Rethinking Heat Transfer Solutions

Towards energy transition

New and modified processes, matching solutions by SCHMIDTSCHE SCHACK

Climate protection, the circular economy and green industry are increasingly gaining momentum in politics, society and industry. These approaches contribute decisively to a reduction in emissions and the sustainable conservation of resources.


Many traditional processes need to be rethought and adapted in order to function in an economically and ecologically sustainable way. The ongoing energy transition is leading away from fossil fuels to the increased use of residual and waste materials, and in particular to the use of hydrogen as an energy source.


SCHMIDTSCHE SCHACK's DNA of increasing efficiency by recovering heat is more than ever crucial in these new processes. The advanced product portfolio of our SCHMIDTSCHE SCHACK evolution-line® is designed to reduce emissions, conserve resources and further increase efficiency in new processes.



evolution-line® - adapted to your needs

Decades of experience

With over 100 years of experience, SCHMIDTSCHE SCHACK is a worldwide leading developer and manufacturer of customized heat transfer solutions and process equipment for the most demanding applications. With our experience, we provide the perfect development partnership to create customized technologies that withstand the highest demands and offer solutions for the innovative, sustainable and reliable processes of the next decades.


Advanced heat transfer solutions for new processes require a careful assessment and special expertise, since process efficiency is particularly important during upscaling. All our experience, knowledge and skills are therefore applied in our enhanced product line SCHMIDTSCHE SCHACK evolution-line®.

evolution-line® supporting various new processes

Green Ammonia


Ammonia is conventionally produced using natural gas as a fuel in the steam reforming process. This accounts for a lot of global fossil fuel consumption and CO2 emissions.


Green ammonia is crucial to approach the existential challenges of producing enough fertilizer for mankind and generating carbon low energy with minimized emissions. Green ammonia synthesis can be supported by applying customized heat transfer solutions.



Today's production of steel and direct reduced iron is responsible for about 10% of the total global CO2 emissions. Therefore, it exists a huge potential for saving emissions.


Green steel is simply steel made with the lowest carbon emissions possible. Steelmakers have the option to invest in carbon capture and storage (CCS) or switch to cleaner production processes such as hydrogen-based direct reduction of iron or hydrogen-based blast furnaces. For these new production processes, adapted solutions for the heat transfer in different stages are required.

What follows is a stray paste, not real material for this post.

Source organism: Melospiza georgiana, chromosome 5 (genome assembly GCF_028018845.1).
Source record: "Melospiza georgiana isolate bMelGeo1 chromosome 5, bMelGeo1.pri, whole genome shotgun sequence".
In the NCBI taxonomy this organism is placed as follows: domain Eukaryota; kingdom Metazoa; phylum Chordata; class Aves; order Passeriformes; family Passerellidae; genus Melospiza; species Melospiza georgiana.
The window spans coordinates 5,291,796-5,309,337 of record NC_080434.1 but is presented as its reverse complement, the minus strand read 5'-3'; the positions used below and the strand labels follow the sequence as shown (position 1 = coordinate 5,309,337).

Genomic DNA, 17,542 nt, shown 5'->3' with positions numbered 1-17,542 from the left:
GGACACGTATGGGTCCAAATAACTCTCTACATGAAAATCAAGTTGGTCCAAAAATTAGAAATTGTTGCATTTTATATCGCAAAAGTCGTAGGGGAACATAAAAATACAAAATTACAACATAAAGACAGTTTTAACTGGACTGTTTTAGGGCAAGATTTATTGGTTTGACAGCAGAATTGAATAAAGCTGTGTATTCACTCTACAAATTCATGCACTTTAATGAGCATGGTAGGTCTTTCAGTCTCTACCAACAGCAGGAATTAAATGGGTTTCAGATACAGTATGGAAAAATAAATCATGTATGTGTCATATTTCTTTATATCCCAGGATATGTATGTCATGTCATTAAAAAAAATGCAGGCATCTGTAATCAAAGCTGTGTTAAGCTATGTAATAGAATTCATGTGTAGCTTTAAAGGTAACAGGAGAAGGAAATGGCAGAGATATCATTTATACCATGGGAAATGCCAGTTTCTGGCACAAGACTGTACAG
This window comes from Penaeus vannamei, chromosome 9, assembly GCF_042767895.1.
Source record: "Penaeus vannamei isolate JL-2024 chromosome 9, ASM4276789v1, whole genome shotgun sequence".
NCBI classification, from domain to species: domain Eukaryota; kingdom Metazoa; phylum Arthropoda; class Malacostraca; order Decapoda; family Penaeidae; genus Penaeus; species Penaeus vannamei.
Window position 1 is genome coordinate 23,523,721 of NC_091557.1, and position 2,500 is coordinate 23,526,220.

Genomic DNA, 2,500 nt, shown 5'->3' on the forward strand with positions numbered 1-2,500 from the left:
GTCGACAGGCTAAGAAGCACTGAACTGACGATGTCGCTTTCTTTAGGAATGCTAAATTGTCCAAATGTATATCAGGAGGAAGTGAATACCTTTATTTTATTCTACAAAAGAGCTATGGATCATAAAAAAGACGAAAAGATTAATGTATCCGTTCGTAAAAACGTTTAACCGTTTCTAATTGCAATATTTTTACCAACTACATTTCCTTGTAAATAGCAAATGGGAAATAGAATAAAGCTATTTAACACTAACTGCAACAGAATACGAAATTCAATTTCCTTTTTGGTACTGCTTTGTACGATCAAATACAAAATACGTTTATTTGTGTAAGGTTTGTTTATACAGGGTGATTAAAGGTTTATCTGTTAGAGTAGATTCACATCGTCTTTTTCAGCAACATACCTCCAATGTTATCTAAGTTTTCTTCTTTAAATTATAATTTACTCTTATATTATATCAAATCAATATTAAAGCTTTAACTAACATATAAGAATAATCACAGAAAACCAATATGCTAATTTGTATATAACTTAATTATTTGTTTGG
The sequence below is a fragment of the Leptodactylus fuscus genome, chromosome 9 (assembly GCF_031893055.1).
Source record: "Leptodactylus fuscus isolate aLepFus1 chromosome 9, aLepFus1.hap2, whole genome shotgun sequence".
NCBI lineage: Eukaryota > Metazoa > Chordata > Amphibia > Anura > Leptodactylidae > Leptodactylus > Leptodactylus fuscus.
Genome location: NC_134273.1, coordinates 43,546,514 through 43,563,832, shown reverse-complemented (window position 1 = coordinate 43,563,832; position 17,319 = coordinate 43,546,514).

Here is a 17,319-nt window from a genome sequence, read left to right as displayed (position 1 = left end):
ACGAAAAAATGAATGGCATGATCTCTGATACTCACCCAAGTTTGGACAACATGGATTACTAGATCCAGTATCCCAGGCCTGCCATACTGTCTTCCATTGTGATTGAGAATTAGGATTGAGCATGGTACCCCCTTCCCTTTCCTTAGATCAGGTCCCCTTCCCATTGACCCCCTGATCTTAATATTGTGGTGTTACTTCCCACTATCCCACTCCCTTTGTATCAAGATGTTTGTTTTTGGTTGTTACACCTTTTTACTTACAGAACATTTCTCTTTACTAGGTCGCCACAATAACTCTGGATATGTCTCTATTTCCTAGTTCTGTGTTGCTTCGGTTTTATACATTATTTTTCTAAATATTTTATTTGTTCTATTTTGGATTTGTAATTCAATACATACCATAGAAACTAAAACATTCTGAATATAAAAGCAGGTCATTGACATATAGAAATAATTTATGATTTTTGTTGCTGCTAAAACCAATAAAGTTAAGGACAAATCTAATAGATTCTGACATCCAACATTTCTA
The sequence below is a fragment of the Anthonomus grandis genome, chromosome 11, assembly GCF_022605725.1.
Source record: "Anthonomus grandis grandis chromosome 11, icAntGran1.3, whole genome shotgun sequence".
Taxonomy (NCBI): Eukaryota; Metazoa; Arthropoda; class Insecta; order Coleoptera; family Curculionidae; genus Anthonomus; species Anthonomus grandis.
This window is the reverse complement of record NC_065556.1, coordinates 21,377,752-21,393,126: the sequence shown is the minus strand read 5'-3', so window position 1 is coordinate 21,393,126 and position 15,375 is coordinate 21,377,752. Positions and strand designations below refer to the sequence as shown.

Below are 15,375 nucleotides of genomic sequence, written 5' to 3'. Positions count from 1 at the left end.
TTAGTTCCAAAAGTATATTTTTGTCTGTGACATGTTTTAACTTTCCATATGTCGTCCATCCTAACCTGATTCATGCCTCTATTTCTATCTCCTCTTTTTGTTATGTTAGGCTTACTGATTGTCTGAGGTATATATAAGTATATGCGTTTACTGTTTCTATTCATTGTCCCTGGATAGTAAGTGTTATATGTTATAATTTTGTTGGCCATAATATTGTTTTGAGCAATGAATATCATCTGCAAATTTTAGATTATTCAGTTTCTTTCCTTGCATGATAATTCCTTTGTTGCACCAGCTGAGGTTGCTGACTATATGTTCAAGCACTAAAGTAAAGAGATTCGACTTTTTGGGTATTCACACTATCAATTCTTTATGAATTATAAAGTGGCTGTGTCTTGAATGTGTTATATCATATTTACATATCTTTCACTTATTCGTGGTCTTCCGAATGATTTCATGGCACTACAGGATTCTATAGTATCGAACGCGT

Steam cracking, a crucial process in the chemical production chain, is high on the electrification wish list as it is currently a major industrial emitter of CO2. With operating at temperatures of around 850 °C, steam cracking is a very energy-intensive process.


The electrification of steam cracking as the most future-proof solution to reduce CO2 emissions and meet climate targets for the chemical industry. Conventional Transfer Line Exchangers are still required in these processes, but in a completely different design.



Poor waste management contributes to climate change and air pollution, and directly affects many ecosystems and species. Landfills, considered the last resort in the waste hierarchy, release methane, a very powerful greenhouse gas linked to climate change.


Waste and biomass gasification are key technologies for closing the global carbon cycle. A wide range of plastics cannot be recycled for material utilisation and parts of waste are not suitable for combustion. Such waste streams can be a useful, high energy feedstock for gasification. Ensuring reliable operation within gasification, reducing carbon emissions and creating syngas of highest quality are the greatest challenges in the process.



Hydrogen is attracting growing interest from a variety of sectors and stakeholders as a potentially valuable decarbonisation tool. Hydrogen can be produced in a number of ways, both with fossil fuels and with renewable energy. However, decarbonised hydrogen is currently not cost-competitive with hydrogen derived from fossil fuels. Currently, 95% of global hydrogen is produced through the steam methane reforming (SMR) process of fossil fuels, either coal or natural gas – called as grey hydrogen. This process is highly carbon-intensive, responsible for around 800 million tonnes of CO2 emissions every year.


An alternative that in many ways sits somewhat between blue and green hydrogen is methane pyrolysis – so called turquoise hydrogen. Like grey and blue hydrogen, turquoise hydrogen also uses methane as a feedstock, but the process is driven by heat produced with electricity rather than through the combustion of fossil fuels. Like blue and grey hydrogen, methane pyrolysis produces hydrogen and carbon as outputs, however, unlike SMR, the carbon is in solid form rather than CO2 and thus not released into the air.



Most methanol produced today is derived from fossil fuels, primarily natural gas. It mainly serves the chemical industry as a base material for broad range of chemical products.


Green methanol is a low-carbon fuel that can be made from either biomass gasification or renewable electricity obtained from wind or solar power, geothermal energy or hydropower. Green methanol is environmentally friendly and can be used as an energy carrier for storing electricity generated from renewable sources or as a transportation fuel. Keeping and recycling the heat inside the green methanol process, a positive contribution to climate protection and plant economics can be ensured.